At auction yesterday, April 14th, the first census of the United States signed by Thomas Jefferson sold or $122,000.   
Also, yesterday, in response to my comments on Tepper Gallery closing its doors, I received an e-mail from  reader advising me they had furnished their entire apartment with items they bought  at auction from Tepper, and wanted my suggestions on where to go next time around. I suggested Doyle Galleries on East 87th st. in New York City. Great values if you are aware of what you are bidding on.

Prices of diamonds, and colored stones are down. Do not sell...Hold!  As the economy gains, so will these commodities.  It may be good opportunity for buying, but be careful. Do not fall into the trap of having your adrenalin get into the way of buying emotionally. 
Remember - be AntiqueSmart!


 What is Red: Tepper Galleries, an auction institution on 25th st.. is closing its doors.  It was a great place to buy; plenty of good value.  This auction establishment was next door to Swann Galleries,
a thriving auction house dealing in prints, autographs, books, etc  There are many auction houses not doing well. If you have something of established value to sell, do not feel intimidated about
negotiating for  lower commission to be paid to them. If you have a timidity crisis, I will do it for you: NO CHARGE.

What is as hot as a Chinese firecracker? Chinese jade, especially white. Record prices at every auction. The excellent quality is hard to duplicate. Beware of bronzes, porcelain, stone carvings. All of these items
are being  reproduced in China, and fooling many of the experts. If you have anything you want me to look at, my normal rate is $50.00 per appraised item. For all AntiqueSmart clients, $20.00;  If I do not feel
I can provide accuracy, NO CHARGE. Be sure to contact this Web Site.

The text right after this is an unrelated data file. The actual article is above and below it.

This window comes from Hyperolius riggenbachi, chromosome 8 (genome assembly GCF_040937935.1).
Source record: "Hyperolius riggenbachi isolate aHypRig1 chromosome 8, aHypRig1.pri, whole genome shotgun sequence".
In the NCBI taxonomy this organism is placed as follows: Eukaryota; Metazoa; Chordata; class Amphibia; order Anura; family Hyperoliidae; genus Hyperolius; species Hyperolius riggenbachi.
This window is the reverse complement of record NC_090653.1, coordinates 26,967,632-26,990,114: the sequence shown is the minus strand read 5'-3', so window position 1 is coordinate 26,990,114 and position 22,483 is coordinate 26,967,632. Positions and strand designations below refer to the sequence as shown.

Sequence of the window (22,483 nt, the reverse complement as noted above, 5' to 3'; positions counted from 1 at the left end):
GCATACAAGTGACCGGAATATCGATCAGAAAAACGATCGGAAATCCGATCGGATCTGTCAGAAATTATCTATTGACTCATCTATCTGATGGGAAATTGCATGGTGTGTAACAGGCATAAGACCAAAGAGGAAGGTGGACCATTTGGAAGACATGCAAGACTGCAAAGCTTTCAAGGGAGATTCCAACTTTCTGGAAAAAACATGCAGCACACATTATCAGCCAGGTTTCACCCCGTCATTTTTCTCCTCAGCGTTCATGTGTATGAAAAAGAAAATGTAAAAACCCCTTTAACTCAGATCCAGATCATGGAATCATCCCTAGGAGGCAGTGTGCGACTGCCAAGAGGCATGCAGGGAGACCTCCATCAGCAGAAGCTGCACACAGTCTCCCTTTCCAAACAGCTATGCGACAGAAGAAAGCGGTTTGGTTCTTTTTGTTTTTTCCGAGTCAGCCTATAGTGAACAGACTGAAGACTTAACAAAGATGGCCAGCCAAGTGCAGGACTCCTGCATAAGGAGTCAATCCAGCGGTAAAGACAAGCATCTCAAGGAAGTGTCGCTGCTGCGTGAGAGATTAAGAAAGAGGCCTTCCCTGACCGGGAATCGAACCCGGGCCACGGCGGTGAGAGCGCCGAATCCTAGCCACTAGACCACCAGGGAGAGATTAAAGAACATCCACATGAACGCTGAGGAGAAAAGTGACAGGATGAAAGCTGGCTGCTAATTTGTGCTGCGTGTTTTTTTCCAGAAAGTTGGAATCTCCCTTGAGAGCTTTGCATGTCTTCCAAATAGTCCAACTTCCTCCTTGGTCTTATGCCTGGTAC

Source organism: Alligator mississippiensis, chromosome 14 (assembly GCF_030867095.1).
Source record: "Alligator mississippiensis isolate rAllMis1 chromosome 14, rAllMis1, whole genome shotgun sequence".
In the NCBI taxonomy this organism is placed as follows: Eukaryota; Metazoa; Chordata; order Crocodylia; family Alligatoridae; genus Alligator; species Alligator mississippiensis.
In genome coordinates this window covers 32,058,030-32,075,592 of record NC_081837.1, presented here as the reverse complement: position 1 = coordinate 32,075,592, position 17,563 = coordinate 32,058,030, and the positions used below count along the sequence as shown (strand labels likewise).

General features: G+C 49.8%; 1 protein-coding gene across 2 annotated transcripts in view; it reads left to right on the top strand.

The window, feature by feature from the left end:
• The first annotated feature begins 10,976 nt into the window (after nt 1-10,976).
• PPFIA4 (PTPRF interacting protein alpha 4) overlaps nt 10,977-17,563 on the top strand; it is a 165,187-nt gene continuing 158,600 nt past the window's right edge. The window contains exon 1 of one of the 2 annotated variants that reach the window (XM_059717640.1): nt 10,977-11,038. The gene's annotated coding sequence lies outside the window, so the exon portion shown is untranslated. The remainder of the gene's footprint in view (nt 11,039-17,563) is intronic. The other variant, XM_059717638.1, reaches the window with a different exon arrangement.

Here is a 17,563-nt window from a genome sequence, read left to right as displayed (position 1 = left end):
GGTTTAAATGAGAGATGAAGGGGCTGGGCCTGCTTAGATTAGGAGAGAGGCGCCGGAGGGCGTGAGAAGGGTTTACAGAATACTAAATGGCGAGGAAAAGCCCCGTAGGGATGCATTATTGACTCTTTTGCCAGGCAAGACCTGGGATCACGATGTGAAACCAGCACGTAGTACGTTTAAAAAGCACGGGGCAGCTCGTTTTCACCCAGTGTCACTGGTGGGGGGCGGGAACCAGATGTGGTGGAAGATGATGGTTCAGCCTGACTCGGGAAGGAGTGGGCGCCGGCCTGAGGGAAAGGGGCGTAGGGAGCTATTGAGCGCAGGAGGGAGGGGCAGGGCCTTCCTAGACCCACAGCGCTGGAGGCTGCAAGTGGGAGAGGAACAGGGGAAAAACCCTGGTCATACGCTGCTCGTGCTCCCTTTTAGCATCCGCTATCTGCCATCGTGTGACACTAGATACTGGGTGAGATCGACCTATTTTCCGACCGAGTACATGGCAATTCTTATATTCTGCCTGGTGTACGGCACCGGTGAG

Many auction houses are crying the blues, because they are in the red.  The are depending upon a forthcoming auction to have monies available to pay the rent, the electric bill, the advertising; the client is the last on the list.

Good is better:  a map of the siege of Yorktown, brought 1.15 million dollars at a Julia auction in Fairfiled, Ct . One thing about historical documents: they are not very easy to duplicate, and carry off as an original.

Antique jewelry is doing very well. Art Deco is hot, hot, hot, and if you have anything you want looked at,  especially if it is signed, you may want to contact Sothebys or Christies, or Doyle.

African Art Department:  I bought two pieces in Brussels, Belgium, in 1968, at an Antique Shop.  I sent then to a prominent auction house dealing in Ethnographic Art. I received  a phone call from them
advising me they were reproductions made in the last ten or twenty years. I refused to waste my time arguing with them, which brings me to a very interesting discussion on dealing with people at
auction houses. First of all, many of these people do not know what they are talking about. I have taken pieces into prominent N.Y. auction houses with one telling me the piece was modern, the other that it was Ming Dynasty. I have had their representatives asserting the sculptor was "Mr. X" and another telling me it definitely was "Mr. Y" Still another advising me my drawing was 16th C Italian, another auction house asserting "definitely 16th c Germanic" They even gave me the names of the artists.  If I may paraphrase, "Be Careful, It's my Art".

Keep tuning in!
I am never at a loss for words on this troublesome, but important marketplace, which places prices on items by people who may be self-described experts, but other-described novices.